The UNRWA, which is supposed to provide humanitarian assistance to Arab refugees, uses its resources to incite terror against Israel in its schools and to house Hamas rockets in its facilities.

From news reports

New Children’s Book Praises Intifada
Jewish parents in New York City have begun to speak out against a new children’s book called P is for Palestine, which praises the Arab-Palestinian Intifada as a “rising up for what is right” and indoctrinates children to hate Israel.

The book was released at the end of last year by Iranian-born author Dr. Golbarg Bashi, who said she wrote it to teach children the ABCs of Palestinian culture, Haaretz reported. “I is for Intifada, Arabic for rising up for what is right, if you are a kid or grownup!” the book reads. It shows an Arab-Palestinian father and son standing near barbed wire (symbolizing “Israeli oppression”) and flashing the V-for-victory sign over Israel, reported.

The Intifada, far from being a “rising up for what is right,” was a murderous rampage of Palestinians killing Jewish Israelis. Rabbi Ammiel Hirsch of Manhattan’s Stephen Wise Free Synagogue, one of the book’s chief critics, described it as “the glorification of the Palestinian Intifada—a cruel, murderous, and terroristic campaign that purposely targeted innocent Israelis, including children, in restaurants, buses, hospitals, schools, and shopping malls.”

From news reports

Other Countries Consider Moving Their Embassies
Guatemalan President Jimmy Morales has announced that Guatemala will follow the United States in moving its embassy from Tel Aviv to Jerusalem. The Central American leader and evangelical Christian said Guatemala also “supported the creation of the State of Israel.”

The Israeli Foreign Ministry said more than 10 nations have contacted it, expressing interest in relocating their embassies. Although the Foreign Ministry did not release any names, three of the countries are thought to be the Czech Republic, Philippines, and Romania. Deputy Foreign Minister Tzipi Hotovely said many have a strong Christian base. Between 35 percent and 40 percent of Guatemala’s 16.6 million citizens reportedly are evangelical.

From news reports

New Cable Car System to be Built in Jerusalem
Israel’s Ministry of Tourism has introduced the idea of building a new cable car system to link Jerusalem’s key religious landmarks. Projected to be up and running by 2021, the system will take visitors from Jerusalem’s German Colony neighborhood to the Western Wall and then to the Mount of Olives.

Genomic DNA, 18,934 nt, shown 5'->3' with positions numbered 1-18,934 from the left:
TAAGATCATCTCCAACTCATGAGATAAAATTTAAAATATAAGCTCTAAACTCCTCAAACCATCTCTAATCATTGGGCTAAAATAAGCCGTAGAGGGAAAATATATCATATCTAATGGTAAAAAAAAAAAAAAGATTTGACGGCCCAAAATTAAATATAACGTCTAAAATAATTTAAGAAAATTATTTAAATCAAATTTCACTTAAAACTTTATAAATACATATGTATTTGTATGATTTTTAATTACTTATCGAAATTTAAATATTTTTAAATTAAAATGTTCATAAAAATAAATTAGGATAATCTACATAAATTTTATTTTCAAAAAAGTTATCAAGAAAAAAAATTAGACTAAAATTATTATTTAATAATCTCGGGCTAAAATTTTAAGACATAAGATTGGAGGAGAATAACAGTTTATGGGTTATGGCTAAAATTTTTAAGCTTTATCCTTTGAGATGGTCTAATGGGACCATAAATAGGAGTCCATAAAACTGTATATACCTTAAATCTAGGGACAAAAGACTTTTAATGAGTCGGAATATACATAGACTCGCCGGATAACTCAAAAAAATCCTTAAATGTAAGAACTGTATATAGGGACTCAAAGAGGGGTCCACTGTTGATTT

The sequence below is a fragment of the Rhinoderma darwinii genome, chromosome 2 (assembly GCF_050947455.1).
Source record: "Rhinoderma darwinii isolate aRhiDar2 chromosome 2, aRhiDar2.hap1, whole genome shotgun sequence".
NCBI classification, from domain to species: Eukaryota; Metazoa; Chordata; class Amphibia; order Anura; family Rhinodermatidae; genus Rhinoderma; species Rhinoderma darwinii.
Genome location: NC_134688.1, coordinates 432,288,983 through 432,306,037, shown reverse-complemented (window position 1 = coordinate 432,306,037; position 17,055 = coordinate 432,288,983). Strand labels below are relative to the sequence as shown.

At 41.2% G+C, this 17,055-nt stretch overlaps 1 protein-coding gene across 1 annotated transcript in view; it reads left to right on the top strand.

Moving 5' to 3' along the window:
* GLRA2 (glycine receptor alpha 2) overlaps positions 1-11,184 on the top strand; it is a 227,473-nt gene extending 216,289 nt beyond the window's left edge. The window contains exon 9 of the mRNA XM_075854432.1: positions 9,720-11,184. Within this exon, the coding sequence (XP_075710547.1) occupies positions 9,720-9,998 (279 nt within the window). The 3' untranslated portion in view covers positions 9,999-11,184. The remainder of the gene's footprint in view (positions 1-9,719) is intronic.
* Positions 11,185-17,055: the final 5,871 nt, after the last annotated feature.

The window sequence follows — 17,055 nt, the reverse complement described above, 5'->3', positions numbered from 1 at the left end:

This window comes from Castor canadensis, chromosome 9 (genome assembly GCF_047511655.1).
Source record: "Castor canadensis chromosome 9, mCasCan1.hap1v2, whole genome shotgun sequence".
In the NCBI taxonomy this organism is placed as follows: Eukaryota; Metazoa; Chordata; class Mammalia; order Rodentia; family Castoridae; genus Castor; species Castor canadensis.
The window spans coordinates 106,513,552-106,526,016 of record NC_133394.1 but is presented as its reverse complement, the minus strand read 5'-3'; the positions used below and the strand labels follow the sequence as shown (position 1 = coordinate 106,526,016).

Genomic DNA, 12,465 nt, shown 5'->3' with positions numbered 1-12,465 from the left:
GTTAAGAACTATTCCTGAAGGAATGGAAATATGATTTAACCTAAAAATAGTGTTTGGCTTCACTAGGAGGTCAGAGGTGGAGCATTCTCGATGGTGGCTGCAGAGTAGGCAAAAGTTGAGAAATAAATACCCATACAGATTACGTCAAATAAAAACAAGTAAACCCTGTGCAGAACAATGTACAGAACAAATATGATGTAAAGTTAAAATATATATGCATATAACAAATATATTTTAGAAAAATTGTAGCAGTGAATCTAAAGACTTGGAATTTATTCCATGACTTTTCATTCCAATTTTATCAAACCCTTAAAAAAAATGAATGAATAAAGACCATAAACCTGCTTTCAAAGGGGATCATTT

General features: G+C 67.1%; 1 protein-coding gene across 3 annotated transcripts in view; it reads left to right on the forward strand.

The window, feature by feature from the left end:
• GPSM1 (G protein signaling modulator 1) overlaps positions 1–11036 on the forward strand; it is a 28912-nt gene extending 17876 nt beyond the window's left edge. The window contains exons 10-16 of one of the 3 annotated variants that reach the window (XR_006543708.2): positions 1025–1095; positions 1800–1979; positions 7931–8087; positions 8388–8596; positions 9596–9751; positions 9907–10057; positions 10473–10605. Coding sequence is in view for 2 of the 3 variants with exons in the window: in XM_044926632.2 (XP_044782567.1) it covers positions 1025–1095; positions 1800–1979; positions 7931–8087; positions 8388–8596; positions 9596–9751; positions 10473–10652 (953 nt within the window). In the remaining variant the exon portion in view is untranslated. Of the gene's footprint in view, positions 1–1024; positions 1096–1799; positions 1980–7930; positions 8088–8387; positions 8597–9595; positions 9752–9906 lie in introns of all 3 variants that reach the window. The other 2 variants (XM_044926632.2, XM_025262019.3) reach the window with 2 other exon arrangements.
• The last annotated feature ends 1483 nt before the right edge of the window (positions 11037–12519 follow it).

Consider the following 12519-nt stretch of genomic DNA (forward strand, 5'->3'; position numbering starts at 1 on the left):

Israeli Tourism Minister Yariv Levin called the project “yet another boost to tourism” in the capital city. The initiative was officially unveiled in May, when the Israeli cabinet held a special session in the Western Wall tunnels to mark the 50th anniversary of the reunification of Jerusalem. Officials project the system will cost around $56 million.

Israeli Security Forces Uncover Hamas Terror Cell
Israeli security forces recently uncovered a Hamas terror cell intended for kidnapping local Jewish residents from bus stops in Samaria. The cell’s leader, 26-year-old Muad Ashtiyah from the village of Tel near Nablus, had acquired weapons and recruited terrorists Mahmoud Ramadan and Ahman Ramadan, both 19, to assist with the kidnappings.

The terrorists had collected intelligence on the main routes in the area and planned to disguise themselves as Jews to lure potential victims into entering their vehicle. Israel’s Shin Bet security agency seized several weapons from the cell, including a pistol, stun gun, and pepper spray.

More Ancient Jewish Artifacts Found in Israel
The Israel Antiquities Authority recently revealed two new archaeological discoveries dating back to the ancient Jewish kingdoms of Israel.

One discovery included an ancient inscription of a seven-branched menorah on a large stone slab found in the northern Israeli city of Tiberias. According to archaeologists, the basalt block featuring the engraving was originally used as a door to a Jewish tomb between the second and fourth centuries BC.

The second finding was a 2,200-year-old clay oil lamp dating back to the time when Judah Maccabee fought the Greek ruler Antiochus Epiphanes. A mother and her 7-year-old daughter found the lamp during a hike in Israel’s Beit She’an Valley. Archaeologists said the lamp’s discovery attests to the activity that existed in the valley during the Hellenistic period.